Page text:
Colouring Cities Research Programme


The Colouring Cities Research Programme (CCRP) develops open code for open, reproducible platforms that collect, verify and visualise data on national building stocks.

View the Project on GitHub

CCRP Global Map


The Colouring Cities Research Programme (CCRP) designs and tests open-source tools that facilitate knowledge and data sharing on national building stocks. The CCRP is run by the Alan Turing Institute, the UK’s National Institute of Data Science and Artificial Intelligence. The Turing’s purpose is to make great leaps in data science and artificial intelligence (AI) research to change the world for the better.

Alan Turing argued that “the isolated individual does not develop any intellectual power …The search for new techniques must be regarded as carried out by the human community as a whole, rather than by individuals”. The CCRP programme brings together knowledge from across countries, held within communities, academia, industry, government and the third sector, and within science and technology, the humanities and the arts, to help solve complex urban problems. It does this by facilitating the co-creation of open data platforms that map data, at building level, on the composition, performance, and dynamic behaviour of building stocks.

Colouring Cities platforms are designed to:

The CCRP is a branded research programme that enables international academic institutions involved in building stock research, and research software engineering, to pool knowledge, and co-develop and test open-source code for Colouring Cities platforms. Over 45 academics currently collaborate on the project across nine countries. Each CCRP platform is managed by academic partners at country level, and each follows an agreed set of protocols drafted by the Alan Turing Institute. Academic partners coordinate research funding at national level and oversee collaborative maintenance frameworks- as pioneered by the open data movement-to facilitate stakeholder engagement in adding, updating and verifying data. CCRP core code, and additional country specific code, are released under a GNU General Public License via GitHub. CCRP building attribute datasets are released via individual international platforms under an Open Data Commons Open Database License. The CCRP Open Manual is being developed under an MIT License.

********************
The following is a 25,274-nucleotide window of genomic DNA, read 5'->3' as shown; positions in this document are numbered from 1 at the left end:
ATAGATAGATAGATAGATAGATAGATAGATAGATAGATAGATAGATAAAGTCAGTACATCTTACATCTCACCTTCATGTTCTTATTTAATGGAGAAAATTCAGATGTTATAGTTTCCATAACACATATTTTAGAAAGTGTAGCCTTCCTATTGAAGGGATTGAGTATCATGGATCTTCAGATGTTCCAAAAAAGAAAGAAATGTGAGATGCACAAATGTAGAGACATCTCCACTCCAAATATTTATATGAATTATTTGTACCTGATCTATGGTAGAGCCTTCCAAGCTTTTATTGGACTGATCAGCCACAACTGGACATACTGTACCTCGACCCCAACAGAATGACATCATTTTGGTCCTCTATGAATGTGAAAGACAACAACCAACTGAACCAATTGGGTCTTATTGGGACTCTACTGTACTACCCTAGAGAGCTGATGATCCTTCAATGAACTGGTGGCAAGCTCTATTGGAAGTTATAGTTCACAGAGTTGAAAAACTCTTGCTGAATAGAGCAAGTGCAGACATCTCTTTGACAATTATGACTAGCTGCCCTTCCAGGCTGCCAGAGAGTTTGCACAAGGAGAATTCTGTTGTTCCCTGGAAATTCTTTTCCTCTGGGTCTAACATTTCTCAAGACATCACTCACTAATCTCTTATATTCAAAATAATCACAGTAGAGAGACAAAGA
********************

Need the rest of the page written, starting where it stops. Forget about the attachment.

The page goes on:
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Colouring Cities platforms use digital building footprints, of the highest quality, openness and geographic coverage available within each country, as their basic building block. As well as providing information on the shape and size of buildings, footprints act as mini filing cabinets allowing information to be easily captured, collated, verified and visualised. Live co-creation of beautiful maps through the colouring-in of footprints by community collaborators forms a key feature of platform design.

Each Colouring Cities platform is designed to collect, collate, visualise, verify, enrich and release over 120 standardised categories of spatial building attribute data. CCRP categories are visually grouped into a 12-subject area grid, which doubles as the CCRP logo, to maximise accessibility. Selection of subcategories is based on analysis of academic papers relating to sustainability science, urban science, resilience analysis and urban complexity, UK stakeholder consultation on the Colouring London prototype (2015-19), international partner consultation and live platform testing. New subcategories are added in consultation with CCRP academic partners. Four data capture methods are experimented with: bulk upload of open public datasets, live streaming from public sources, computational generation using inference and crowdsourcing from citizens and experts at building level. Through this process issues such as data fragmentation, incompleteness, inaccessibility, aggregation, inconsistency, security and privacy are explored and addressed. Data accuracy is maximised through feedback loops between data capture methods, and verification tools.